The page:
Safeguarding Our Water
WEEK FOUR // May 20-26, 2018
Clean water is the world’s most precious commodity. The World Health Organization estimates 844 million people lack basic drinking-water service. In the United States, communities such as Flint, Michigan, will continue to suffer the ill effects of unsafe drinking water if we are not vigilant.
The ICC Family of Companies has several resources available to assist jurisdictions, manufacturers and the public with water conservation and efficiency. The International Code Council's codes and standards have addressed water-related issues for decades, and we remain committed to working with member jurisdictions and industry partners to bring water efficient products to market, labeling new homes and structures as more water efficient, and spreading the word about the need for smart water use.
Building, plumbing and green codes help ensure tragedies such as this do not happen, so we can guard this precious commodity for future generations through proper construction, conservation and safe disposal.
Code officials learn not only from situations such as those in Flint, but also from changes in Mother Nature.
California droughts fostered water conservation rules, based in part on irrigation standards developed by the International Code Council, that included regulations for using drought-tolerant plants on lawns for new homes with more than 500 square feet of landscaped area, and limit turf grass to 25 percent of landscaping, down from a third.
A partnership between the ICC and the Residential Energy Services Network (RESNET) developed a new standard builders can use to evaluate and market a home’s water usage efficiency. Real estate agents are beginning to take notice of the value of such water efficiency rating, not just in California, but in other areas where potable water may be a concern.
A clean water supply also is crucial, even if your community offers water and sewage treatment. If there are faulty or no backflow protectors in your home, cross-contamination can happen even while residents are filling their backyard swimming pools, drawing some of the pool’s chlorine into the home.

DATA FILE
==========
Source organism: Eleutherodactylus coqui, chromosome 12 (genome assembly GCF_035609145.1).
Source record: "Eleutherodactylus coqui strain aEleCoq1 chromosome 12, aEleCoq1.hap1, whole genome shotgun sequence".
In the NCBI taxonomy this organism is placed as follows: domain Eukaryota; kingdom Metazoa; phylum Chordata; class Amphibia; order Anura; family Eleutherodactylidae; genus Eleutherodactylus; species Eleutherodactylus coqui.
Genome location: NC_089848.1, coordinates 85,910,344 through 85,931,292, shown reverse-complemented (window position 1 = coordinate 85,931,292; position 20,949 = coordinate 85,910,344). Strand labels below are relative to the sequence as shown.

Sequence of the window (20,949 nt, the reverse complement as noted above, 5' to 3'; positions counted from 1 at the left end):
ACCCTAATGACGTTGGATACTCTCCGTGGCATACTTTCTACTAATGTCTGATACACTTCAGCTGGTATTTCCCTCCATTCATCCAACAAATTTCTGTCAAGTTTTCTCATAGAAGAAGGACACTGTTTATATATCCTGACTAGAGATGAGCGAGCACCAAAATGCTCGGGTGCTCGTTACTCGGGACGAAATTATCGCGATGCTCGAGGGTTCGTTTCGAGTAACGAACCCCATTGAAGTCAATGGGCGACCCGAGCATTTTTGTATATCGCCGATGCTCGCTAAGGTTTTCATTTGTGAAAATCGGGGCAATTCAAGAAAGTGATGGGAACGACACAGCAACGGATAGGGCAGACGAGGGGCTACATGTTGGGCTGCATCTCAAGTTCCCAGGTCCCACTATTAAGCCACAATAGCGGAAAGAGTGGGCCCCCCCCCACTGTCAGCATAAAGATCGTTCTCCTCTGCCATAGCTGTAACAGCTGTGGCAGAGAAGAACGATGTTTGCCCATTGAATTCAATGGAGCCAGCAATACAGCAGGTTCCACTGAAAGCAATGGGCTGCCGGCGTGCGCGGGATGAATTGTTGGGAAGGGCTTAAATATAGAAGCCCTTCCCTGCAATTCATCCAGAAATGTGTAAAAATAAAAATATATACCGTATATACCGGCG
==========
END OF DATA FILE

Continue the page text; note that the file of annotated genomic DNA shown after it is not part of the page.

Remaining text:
Code officials are vigilant protectors of our water supply. Because of their dedicated service, you can turn on the tap in your home and draw sufficient, clean water. They take nothing for granted, so you can.
Backyard Safety Tips
As summer approaches, the International Code Council urges homeowners to take the time to check their outdoor areas for potential safety hazards. Proper inspections now can help to keep your family and friends safe in the future.
- Practice constant, adult supervision around any body of water, including pools and spas. Nationally, drowning is a leading cause of death to children under five.
- If you're considering a swimming pool purchase, contact your local Building Department first to determine exactly what permits are needed and what requirements you must follow.
- In-ground and above-ground pools, including inflatable pools holding more than 24 inches of water, must be surrounded by a fence or other barrier at least four feet high. Any gates in the fence must be self-closing and self-latching.
- Reserve a spot on a wall or fence near the pool for lifesaving devices, including a portable or mobile telephone.
- Steps and ladders for above-ground pools should be secured or removed when the pool is not in use.
- Use a cover for the pool when it is not in use.
- Make sure drain covers are properly fitted and paired or have vacuum suction releases to prevent being trapped under water.
- Consider installing a pool alarm that can alert if someone enters the pool.
- Spa water temperatures should be set to 104 degrees Fahrenheit or lower to avoid elevated body temperature, which could lead to drowsiness, unconsciousness, heat stroke or death.
- Designate the grilling area as a "No Play Zone" and keep kids and pets well away until grill equipment is completely cool.
- Check propane cylinder hoses for leaks before use.
- Do not move hot grills.
- Never add charcoal starter fluid when coals or kindling have already been ignited, and never use any flammable or combustible liquid other than charcoal starter fluid to get the fire going.
- Don't leave toys, tools and equipment in the yard.
- Keep steps, sidewalks and patios in good repair.
- Check all swings, slides, playhouses and other structures for sharp objects, rusty metal pieces, breaks or weakened support pieces.
- Learn cardiopulmonary resuscitation (CPR).